Bradley County Sheriff Eric Watson’s wife got a bail bonding license in February, raising conflict-of-interest questions, according to the Times-Free Press. The newspaper further reports Tenille Watson was on hand at a DUI checkpoint, having ridden to the scene with her husband – and there are questions about his explanation.
Watson, a former state representative, said the couple were out to dinner when a call came on a fleeing suspect at 7:45 p.m. and he took his wife along our of necessity.
But a Bradley County deputy’s affidavit and radio logs show that’s not the way events unfolded.
The computer dispatch report from the Cleveland Bradley Communications Center shows Watson arrived at the March 5 checkpoint site on Lower River Road in Charleston, Tenn., at the same time as eight other deputies — 6:39 p.m.
The dispatch report shows Watson made the first radio call — “BR1 attempting to catch up to [vehicle on] Lower River towards Meigs County” — at 7:44 p.m. when a driver tried to turn around and avoid the assemblage of law officers.
And Deputy Daniel Marlow’s arrest affidavit said Watson and Sgt. Mario Santos were the first two vehicles to pursue the fleeing driver, who escaped but turned himself in later.
Meanwhile, Watson’s wife, Tenille, not only rode to the checkpoint site in her husband’s county vehicle, she was in the roll call assembly that gathered before the deputies drove out to the checkpoint site, multiple sources told the Times Free Press.
That contradicts Watson’s statement in a March 20 Times Free Press story on whether it is a conflict of interest for the sheriff’s wife to write bonds for the same people her husband’s employees place under arrest.
…Multiple sources in the March 20 story said Watson had driven his wife to the jail at least twice to write bonds for people. In response, he said, “I don’t transport her around when she makes bonds.”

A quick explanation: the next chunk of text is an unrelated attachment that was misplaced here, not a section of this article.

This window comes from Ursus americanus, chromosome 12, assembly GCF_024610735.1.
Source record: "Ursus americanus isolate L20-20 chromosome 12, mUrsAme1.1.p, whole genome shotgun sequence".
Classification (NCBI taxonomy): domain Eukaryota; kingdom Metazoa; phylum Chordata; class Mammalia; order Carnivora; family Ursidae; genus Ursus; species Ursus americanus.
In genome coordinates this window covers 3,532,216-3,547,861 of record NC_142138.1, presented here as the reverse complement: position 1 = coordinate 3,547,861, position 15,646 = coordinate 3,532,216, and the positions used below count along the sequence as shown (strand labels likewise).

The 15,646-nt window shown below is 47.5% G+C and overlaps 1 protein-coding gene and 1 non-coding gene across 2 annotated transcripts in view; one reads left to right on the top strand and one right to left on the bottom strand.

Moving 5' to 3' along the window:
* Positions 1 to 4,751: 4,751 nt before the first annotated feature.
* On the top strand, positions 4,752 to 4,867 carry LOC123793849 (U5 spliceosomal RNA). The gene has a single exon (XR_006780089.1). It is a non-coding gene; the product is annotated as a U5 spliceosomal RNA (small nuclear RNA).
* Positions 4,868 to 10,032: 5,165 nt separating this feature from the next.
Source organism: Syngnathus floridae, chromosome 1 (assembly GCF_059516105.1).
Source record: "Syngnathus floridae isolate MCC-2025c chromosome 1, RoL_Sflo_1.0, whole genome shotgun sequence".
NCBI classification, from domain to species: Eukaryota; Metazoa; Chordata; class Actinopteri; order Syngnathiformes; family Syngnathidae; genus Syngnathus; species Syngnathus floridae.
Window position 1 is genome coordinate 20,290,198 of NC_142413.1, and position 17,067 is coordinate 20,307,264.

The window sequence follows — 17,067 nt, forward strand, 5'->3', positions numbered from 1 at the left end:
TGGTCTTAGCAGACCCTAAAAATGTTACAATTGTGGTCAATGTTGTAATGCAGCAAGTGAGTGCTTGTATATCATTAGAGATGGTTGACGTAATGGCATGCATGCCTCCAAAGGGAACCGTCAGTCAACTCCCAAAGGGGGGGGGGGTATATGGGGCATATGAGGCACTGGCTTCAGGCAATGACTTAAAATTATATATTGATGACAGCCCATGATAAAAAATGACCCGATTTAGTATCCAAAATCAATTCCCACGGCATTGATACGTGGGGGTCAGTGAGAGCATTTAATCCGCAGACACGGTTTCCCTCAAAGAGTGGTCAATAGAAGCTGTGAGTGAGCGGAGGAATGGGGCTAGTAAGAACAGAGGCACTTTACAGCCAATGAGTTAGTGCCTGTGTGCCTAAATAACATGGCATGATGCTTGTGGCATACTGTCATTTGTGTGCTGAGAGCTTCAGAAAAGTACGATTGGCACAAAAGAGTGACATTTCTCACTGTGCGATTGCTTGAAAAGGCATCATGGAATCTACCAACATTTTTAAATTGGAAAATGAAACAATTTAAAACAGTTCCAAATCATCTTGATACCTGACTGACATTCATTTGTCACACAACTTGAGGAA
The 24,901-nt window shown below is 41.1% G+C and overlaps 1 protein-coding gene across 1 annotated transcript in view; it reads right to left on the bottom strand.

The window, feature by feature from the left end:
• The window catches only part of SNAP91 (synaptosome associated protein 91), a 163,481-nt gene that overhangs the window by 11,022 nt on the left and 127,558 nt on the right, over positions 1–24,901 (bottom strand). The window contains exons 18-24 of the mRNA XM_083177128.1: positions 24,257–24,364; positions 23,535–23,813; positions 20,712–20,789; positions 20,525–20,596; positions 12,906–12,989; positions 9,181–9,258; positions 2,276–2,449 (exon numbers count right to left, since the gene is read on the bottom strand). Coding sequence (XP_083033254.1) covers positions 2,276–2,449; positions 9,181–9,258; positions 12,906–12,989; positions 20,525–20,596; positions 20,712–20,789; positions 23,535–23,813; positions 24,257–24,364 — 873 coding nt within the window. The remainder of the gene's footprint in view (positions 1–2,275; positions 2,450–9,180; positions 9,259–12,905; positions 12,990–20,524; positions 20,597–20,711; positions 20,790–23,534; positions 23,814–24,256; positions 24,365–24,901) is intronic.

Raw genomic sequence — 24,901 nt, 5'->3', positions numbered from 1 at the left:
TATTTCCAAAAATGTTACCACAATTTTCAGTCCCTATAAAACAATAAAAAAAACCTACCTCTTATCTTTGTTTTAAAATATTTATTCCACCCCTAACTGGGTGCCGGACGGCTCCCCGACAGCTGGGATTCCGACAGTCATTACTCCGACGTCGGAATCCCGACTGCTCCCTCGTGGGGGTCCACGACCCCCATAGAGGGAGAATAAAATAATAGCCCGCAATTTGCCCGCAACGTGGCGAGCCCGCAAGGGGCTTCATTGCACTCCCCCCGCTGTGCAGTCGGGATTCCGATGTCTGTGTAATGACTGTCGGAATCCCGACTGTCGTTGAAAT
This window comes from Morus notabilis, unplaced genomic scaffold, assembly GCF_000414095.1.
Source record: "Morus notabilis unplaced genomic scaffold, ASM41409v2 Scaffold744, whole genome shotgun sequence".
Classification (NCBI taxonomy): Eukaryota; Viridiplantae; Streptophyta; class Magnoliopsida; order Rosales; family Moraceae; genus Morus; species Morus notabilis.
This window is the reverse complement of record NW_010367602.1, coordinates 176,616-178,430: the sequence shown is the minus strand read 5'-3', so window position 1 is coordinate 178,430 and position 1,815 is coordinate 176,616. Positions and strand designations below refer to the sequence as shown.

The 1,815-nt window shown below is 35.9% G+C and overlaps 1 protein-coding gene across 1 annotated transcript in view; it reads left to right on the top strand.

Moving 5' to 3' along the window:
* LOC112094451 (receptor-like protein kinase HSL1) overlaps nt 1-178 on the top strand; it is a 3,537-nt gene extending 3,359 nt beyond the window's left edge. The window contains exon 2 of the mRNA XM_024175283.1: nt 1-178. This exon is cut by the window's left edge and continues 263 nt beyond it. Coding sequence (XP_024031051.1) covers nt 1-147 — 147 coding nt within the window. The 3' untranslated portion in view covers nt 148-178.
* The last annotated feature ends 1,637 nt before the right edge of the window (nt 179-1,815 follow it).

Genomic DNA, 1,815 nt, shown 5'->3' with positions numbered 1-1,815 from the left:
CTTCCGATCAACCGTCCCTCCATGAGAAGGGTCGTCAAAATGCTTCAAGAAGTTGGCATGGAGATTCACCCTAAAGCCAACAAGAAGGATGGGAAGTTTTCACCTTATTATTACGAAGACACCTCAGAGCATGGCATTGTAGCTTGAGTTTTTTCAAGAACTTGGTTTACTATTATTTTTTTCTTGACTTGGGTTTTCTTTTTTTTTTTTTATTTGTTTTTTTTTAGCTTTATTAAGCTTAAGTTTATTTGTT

On the Monday after that Saturday checkpoint, Tenille Watson, who works for Cumberland Bail Bonds, wrote the single largest number of bonds from that weekend’s arrests among nine bonding companies, General Sessions Court records show.
When Tenille Watson got her bail bonding license in February, some local bondsmen called it a conflict of interest and feared she would get preferential treatment. All spoke anonymously for fear of retaliation.
“We’re all unhappy,” said one. “If she can do that, why can’t we ride with police officers?”
Tennessee law says certain people, including most law enforcement officers, can’t be bail bondsmen. A 2014 Tennessee Attorney General’s opinion also says those people’s husbands or wives also should not write bonds because the income from their jobs would indirectly benefit their publicly employed spouses.
The only way around it, the attorney general’s opinion said, would be for the couple to completely separate their finances. They couldn’t own homes or cars together or share a bank account. The bondsman couldn’t so much as pay household bills or buy groceries that a spouse would consume.
Watson said in the March 20 story that’s what he and his wife did, as soon as she became a bondsman.
“It doesn’t touch me,” he said.